Is It Time to Spring Clean Your Mind?
Memory Lapses May Be Due to Mental Clutter
As we grow older, we are more likely to experience lapses in memory. These lapses become more frequent beginning around age 40. Many people panic the first time they forget where they left their keys, or look all over the house for their reading glasses only to find them perched on their head, or arrive at the grocery store forgetting what they came to buy. They worry they are developing memory loss.
In most cases, however, the culprit isn’t Alzheimer’s disease or a similar condition. Instead, most experts consider these temporary lapses to be a normal age-related change in memory function. Recently, Concordia University researchers set out to better understand why older adults are more prone to these types of memory events. The results, published in the Quarterly Journal of Experimental Psychology, offer new insight into the forgetfulness that seniors experience.
The Concordia researchers created an experiment in which two groups of participants—one with an average age of 23 and a second group averaging 67 years of age—were asked to perform a working memory task that included recalling and processing different pieces of information. Participants were shown a set of images and instructed to respond to each image in a certain way. The younger participants outperformed their older counterparts, because the seniors were more likely to offer the response that was appropriate to a previous image.
Head researcher Mervin Blair reported, "Basically, older adults are less able to keep irrelevant information out of their consciousness, which then impacts other mental abilities."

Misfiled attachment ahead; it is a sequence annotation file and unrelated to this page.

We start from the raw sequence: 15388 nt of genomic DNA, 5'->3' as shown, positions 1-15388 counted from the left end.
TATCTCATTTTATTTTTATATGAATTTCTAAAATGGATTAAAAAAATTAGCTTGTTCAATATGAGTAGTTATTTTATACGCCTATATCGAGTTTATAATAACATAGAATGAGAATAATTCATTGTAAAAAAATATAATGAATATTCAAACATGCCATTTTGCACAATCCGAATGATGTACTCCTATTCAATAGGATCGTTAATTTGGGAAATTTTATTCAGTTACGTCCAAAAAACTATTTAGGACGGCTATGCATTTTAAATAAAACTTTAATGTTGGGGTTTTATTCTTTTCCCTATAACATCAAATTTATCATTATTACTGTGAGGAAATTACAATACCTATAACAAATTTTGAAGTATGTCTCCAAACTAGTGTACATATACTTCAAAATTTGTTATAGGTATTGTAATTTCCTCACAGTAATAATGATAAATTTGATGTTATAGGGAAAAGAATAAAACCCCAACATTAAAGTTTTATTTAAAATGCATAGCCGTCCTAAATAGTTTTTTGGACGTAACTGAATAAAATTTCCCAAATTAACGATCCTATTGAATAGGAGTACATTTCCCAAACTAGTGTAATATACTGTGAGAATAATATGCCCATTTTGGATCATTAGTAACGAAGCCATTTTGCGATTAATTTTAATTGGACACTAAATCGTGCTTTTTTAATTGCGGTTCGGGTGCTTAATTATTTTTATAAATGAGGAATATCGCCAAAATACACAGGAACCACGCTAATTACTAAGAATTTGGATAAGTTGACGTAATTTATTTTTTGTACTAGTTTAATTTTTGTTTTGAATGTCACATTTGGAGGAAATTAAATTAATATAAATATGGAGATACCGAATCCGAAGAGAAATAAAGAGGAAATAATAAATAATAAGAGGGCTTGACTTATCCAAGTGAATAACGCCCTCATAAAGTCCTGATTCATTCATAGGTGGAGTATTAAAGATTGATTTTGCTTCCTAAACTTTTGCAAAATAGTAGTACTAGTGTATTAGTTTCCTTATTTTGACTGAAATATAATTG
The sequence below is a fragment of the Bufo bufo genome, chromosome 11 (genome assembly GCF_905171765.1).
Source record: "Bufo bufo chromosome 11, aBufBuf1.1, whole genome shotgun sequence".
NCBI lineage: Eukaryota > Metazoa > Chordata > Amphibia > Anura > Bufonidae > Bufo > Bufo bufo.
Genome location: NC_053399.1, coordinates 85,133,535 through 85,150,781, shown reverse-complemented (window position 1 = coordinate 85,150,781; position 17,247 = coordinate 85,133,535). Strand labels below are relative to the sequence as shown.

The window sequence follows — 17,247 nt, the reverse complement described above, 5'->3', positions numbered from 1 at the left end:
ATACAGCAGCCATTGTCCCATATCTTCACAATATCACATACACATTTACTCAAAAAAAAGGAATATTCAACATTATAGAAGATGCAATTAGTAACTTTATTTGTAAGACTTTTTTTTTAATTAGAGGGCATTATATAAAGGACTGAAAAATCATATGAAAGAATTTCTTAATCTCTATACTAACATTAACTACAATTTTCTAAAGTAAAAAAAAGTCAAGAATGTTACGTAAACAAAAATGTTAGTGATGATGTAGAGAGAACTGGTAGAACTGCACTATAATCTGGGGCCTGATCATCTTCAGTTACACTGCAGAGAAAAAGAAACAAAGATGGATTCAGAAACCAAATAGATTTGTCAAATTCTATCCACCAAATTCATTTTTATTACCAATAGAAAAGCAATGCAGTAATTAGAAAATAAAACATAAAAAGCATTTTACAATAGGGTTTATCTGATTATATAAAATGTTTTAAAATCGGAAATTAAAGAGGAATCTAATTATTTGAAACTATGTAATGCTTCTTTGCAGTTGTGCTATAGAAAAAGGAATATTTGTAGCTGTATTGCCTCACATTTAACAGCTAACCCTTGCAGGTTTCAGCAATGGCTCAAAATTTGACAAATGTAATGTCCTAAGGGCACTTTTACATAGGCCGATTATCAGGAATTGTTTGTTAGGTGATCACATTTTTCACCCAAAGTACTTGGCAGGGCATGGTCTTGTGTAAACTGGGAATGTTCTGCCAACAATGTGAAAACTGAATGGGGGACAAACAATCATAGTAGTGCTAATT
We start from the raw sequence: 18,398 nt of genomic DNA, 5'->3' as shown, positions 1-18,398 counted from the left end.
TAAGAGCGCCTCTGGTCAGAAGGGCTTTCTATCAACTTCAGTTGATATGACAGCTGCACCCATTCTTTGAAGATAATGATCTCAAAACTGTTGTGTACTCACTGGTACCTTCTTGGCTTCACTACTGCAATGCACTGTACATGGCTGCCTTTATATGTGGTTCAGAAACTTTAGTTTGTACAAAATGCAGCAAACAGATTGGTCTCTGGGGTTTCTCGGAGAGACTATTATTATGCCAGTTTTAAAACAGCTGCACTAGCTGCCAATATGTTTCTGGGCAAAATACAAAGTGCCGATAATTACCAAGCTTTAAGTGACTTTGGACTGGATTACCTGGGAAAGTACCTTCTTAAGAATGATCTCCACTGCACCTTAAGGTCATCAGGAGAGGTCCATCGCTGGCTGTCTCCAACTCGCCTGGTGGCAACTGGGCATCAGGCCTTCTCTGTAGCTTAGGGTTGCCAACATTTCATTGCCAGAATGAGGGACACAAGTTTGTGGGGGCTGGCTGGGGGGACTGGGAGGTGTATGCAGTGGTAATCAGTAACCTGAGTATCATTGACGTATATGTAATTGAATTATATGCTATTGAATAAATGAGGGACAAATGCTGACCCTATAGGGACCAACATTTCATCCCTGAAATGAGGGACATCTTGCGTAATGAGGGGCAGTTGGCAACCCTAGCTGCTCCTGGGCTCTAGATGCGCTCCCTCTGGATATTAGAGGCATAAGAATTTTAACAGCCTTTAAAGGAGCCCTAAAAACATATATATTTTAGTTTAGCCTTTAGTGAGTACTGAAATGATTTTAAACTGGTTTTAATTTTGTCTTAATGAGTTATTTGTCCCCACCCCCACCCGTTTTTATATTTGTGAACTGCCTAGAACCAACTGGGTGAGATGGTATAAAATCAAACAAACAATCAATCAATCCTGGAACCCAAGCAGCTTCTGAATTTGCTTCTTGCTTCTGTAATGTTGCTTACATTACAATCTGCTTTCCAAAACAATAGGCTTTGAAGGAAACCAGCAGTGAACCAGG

What can seniors do to enhance short-term memory? Blair suggests that focusing and reducing "mental clutter" may help. "Reduce clutter," he said. "If you don't, you may not get anything done."
This study should remind us that for people of every age, reducing stress and keeping the mind clutter-free can be beneficial. This spring, as you clean out your closets, try cleaning out your mind as well!
Here are five techniques to try:
- Practice “mindfulness.” Take a class in meditation, listen to a relaxation tape, or try yoga or tai chi. These techniques can help even chronic multitaskers focus better on one thought at a time.
- Turn off your gadgets. Nothing overloads our brains so much as our little electronic leashes that interrupt us in the middle of one task to focus on another. Go ahead, power down your smartphone for an hour—you’ll survive! And unless you are really paying attention, turn off the TV and radio talk shows. There is no use in adding a competing information stream.
- Listen to music. Though music can be distracting if you are trying to concentrate, it also can help banish unwanted thoughts. To promote a tranquil state of mind, pick music that is calming and soothing. No matter what type of music you like, there are choices that will help you unwind.
- Write things down and put them aside. Are you fretting about tomorrow’s tasks even though there is nothing you can do about them today? Do you work problems over and over in your mind, obsess about past events, or compile an ever-growing mental “to-do” list? Keep a notebook where you can write down the thoughts that are swirling around in your head. The list will still be there when you need it.
- Get some exercise and spend some time in nature. Physical activity is a great way to clear the mind, and spending time in green spaces provides a calming sense of perspective.
With a little practice, you’ll be able to move some of that useless clutter out of your mind, leaving room for things you really need.
The American Psychological Association’s Psychology Help Center offers consumer information on emotional health and wellness.
To find a fun tutorial on selecting music to match your activities and moods, see "Your Playlist Can Change Your Life" in the Los Angeles Times.
The Concordia University study cited above first appeared in the Quarterly Journal of Experimental Psychology.
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